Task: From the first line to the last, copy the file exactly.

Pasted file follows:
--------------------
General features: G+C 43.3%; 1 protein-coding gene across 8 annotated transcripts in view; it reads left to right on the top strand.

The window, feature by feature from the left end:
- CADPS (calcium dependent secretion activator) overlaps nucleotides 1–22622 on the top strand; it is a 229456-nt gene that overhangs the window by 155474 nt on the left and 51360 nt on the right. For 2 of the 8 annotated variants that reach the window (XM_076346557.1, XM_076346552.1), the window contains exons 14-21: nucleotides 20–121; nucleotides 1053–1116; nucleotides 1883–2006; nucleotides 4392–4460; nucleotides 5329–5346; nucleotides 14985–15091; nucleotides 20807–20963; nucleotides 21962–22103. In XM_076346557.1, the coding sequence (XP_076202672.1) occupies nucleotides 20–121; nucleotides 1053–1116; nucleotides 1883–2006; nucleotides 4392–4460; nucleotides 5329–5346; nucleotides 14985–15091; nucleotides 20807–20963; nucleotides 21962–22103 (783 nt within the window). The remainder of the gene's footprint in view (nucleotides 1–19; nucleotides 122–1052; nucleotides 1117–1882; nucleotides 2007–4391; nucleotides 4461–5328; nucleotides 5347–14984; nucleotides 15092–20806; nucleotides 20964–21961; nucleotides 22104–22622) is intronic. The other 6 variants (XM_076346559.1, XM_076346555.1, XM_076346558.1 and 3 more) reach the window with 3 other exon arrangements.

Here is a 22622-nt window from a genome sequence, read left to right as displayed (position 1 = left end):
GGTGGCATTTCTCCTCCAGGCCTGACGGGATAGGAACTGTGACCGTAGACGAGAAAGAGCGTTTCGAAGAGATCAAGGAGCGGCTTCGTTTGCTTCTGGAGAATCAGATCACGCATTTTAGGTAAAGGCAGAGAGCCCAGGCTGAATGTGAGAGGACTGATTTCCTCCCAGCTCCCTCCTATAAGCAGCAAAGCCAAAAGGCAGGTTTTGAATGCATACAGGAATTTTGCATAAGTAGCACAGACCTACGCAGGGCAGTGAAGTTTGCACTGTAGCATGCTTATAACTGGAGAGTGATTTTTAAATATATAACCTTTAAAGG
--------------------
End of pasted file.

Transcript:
General features: G+C 43.3%; 1 protein-coding gene across 8 annotated transcripts in view; it reads left to right on the top strand.

The window, feature by feature from the left end:
- CADPS (calcium dependent secretion activator) overlaps nucleotides 1–22622 on the top strand; it is a 229456-nt gene that overhangs the window by 155474 nt on the left and 51360 nt on the right. For 2 of the 8 annotated variants that reach the window (XM_076346557.1, XM_076346552.1), the window contains exons 14-21: nucleotides 20–121; nucleotides 1053–1116; nucleotides 1883–2006; nucleotides 4392–4460; nucleotides 5329–5346; nucleotides 14985–15091; nucleotides 20807–20963; nucleotides 21962–22103. In XM_076346557.1, the coding sequence (XP_076202672.1) occupies nucleotides 20–121; nucleotides 1053–1116; nucleotides 1883–2006; nucleotides 4392–4460; nucleotides 5329–5346; nucleotides 14985–15091; nucleotides 20807–20963; nucleotides 21962–22103 (783 nt within the window). The remainder of the gene's footprint in view (nucleotides 1–19; nucleotides 122–1052; nucleotides 1117–1882; nucleotides 2007–4391; nucleotides 4461–5328; nucleotides 5347–14984; nucleotides 15092–20806; nucleotides 20964–21961; nucleotides 22104–22622) is intronic. The other 6 variants (XM_076346559.1, XM_076346555.1, XM_076346558.1 and 3 more) reach the window with 3 other exon arrangements.

Here is a 22622-nt window from a genome sequence, read left to right as displayed (position 1 = left end):
GGTGGCATTTCTCCTCCAGGCCTGACGGGATAGGAACTGTGACCGTAGACGAGAAAGAGCGTTTCGAAGAGATCAAGGAGCGGCTTCGTTTGCTTCTGGAGAATCAGATCACGCATTTTAGGTAAAGGCAGAGAGCCCAGGCTGAATGTGAGAGGACTGATTTCCTCCCAGCTCCCTCCTATAAGCAGCAAAGCCAAAAGGCAGGTTTTGAATGCATACAGGAATTTTGCATAAGTAGCACAGACCTACGCAGGGCAGTGAAGTTTGCACTGTAGCATGCTTATAACTGGAGAGTGATTTTTAAATATATAACCTTTAAAGG